Women in leadership are paving the way for stronger organizations, redefined ideas, and inspiration to younger generations. Green Key is proud to celebrate their achievements not just in the month of March, but all year round. If you’re a woman interested in growing her career, and following strong female mentors in the process, don’t hesitate to check out our internal jobs today. 

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J.P. Morgan Foresees Moderate Growth, No Recession In 2020

Predicting 2020 “will be a year of moderate global growth and contained inflation, with risks skewed to the downside,” J.P. Morgan Asset Management last week released its second annual Global Alternatives Outlook.

The report offers a look across key alternative asset classes over the next year to 18-months, with a focus on hedge funds, private credit, real estate and private equity.

The broad outlook, according to J.P. Morgan, is more optimistic, if cautiously so, than economists and analysts have been in the last year or two. Says the report, “The trajectory of growth in 2020 will likely be uninspiring, with the rest of the world looking a bit better but the U.S. economy growing at a trend-like pace. The risk of recession should remain contained, but other risks may continue to build. The pace of profit growth looks set to decelerate further on the back of falling margins, which could potentially lead businesses to pull back on hiring.”

“In sum, 2020 looks to be a year of moderate growth, contained inflation and accommodative policy. While the potential for a further deterioration in corporate profitability presents a risk to this view, a recession over the next 12 months is not our base case.”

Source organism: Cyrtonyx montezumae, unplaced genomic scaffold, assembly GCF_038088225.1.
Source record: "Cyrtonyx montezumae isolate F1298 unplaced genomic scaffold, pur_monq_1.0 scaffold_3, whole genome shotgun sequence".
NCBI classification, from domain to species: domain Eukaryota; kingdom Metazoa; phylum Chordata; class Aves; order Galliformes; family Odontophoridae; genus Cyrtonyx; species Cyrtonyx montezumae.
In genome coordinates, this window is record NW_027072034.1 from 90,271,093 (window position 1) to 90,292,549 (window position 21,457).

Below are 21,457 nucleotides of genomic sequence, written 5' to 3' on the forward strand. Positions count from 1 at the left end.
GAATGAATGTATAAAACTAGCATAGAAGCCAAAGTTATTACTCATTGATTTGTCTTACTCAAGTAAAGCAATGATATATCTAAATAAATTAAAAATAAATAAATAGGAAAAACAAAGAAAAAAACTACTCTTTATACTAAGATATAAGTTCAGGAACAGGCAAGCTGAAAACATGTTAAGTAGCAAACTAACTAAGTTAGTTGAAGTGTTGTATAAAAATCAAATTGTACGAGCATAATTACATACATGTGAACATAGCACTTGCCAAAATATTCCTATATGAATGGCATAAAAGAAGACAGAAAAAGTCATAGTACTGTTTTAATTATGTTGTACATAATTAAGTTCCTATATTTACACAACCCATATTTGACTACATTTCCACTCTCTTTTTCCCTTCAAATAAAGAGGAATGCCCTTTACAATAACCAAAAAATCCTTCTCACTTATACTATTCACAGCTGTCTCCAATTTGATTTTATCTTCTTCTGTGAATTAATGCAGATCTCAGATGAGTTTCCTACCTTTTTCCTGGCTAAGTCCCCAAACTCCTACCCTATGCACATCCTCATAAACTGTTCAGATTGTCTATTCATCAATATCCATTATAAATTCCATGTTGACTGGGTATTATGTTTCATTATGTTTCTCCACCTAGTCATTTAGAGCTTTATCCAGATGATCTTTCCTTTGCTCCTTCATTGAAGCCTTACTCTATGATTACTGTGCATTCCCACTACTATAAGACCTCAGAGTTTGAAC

For hedge funds, the report sees opportunities from the ongoing digital transformation of industry, “fueling capex and rising demand for software and services.” Fund managers should “increase the integration of Environmental, Social and Governance (ESG) criteria and sustainability across their businesses and investment activities.” And, “Value is seen as one of our best bets.”

For private credit, “we are witnessing demand for exposure to U.S. housing and consumer credit. One popular strategy has been mortgage origination to the self-employed and those who are strong financially but are disqualified by their FICO score.” Other opportunities exist in distressed lending and non-performing bank loans and in commercial mortgage lending.

For private equity, the report sees opportunities in small private companies, those with revenues between $10 million and $100 million. In addition, “E-commerce, cybersecurity, and software-as-a-service (SaaS) are a few areas where we continue to see tremendous promise.”